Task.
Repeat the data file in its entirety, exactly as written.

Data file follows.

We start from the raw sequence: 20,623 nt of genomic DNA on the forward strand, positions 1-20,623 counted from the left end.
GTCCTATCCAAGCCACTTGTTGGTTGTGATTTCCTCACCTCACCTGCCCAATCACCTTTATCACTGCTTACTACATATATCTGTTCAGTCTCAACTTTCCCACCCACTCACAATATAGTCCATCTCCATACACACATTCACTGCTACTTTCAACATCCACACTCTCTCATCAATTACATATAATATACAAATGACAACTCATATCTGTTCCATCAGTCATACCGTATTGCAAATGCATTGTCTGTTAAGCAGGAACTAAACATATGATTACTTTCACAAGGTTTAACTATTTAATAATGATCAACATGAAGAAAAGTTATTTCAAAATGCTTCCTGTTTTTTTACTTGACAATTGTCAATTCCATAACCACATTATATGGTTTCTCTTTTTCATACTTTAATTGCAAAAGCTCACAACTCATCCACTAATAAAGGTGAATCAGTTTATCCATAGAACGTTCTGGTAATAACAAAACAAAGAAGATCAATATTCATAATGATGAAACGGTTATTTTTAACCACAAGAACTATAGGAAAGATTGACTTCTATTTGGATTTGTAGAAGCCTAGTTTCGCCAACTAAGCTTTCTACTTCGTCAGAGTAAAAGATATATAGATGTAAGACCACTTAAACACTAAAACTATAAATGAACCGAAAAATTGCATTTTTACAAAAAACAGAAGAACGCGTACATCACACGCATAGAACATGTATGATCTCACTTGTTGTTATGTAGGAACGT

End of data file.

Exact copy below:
We start from the raw sequence: 20,623 nt of genomic DNA on the forward strand, positions 1-20,623 counted from the left end.
GTCCTATCCAAGCCACTTGTTGGTTGTGATTTCCTCACCTCACCTGCCCAATCACCTTTATCACTGCTTACTACATATATCTGTTCAGTCTCAACTTTCCCACCCACTCACAATATAGTCCATCTCCATACACACATTCACTGCTACTTTCAACATCCACACTCTCTCATCAATTACATATAATATACAAATGACAACTCATATCTGTTCCATCAGTCATACCGTATTGCAAATGCATTGTCTGTTAAGCAGGAACTAAACATATGATTACTTTCACAAGGTTTAACTATTTAATAATGATCAACATGAAGAAAAGTTATTTCAAAATGCTTCCTGTTTTTTTACTTGACAATTGTCAATTCCATAACCACATTATATGGTTTCTCTTTTTCATACTTTAATTGCAAAAGCTCACAACTCATCCACTAATAAAGGTGAATCAGTTTATCCATAGAACGTTCTGGTAATAACAAAACAAAGAAGATCAATATTCATAATGATGAAACGGTTATTTTTAACCACAAGAACTATAGGAAAGATTGACTTCTATTTGGATTTGTAGAAGCCTAGTTTCGCCAACTAAGCTTTCTACTTCGTCAGAGTAAAAGATATATAGATGTAAGACCACTTAAACACTAAAACTATAAATGAACCGAAAAATTGCATTTTTACAAAAAACAGAAGAACGCGTACATCACACGCATAGAACATGTATGATCTCACTTGTTGTTATGTAGGAACGT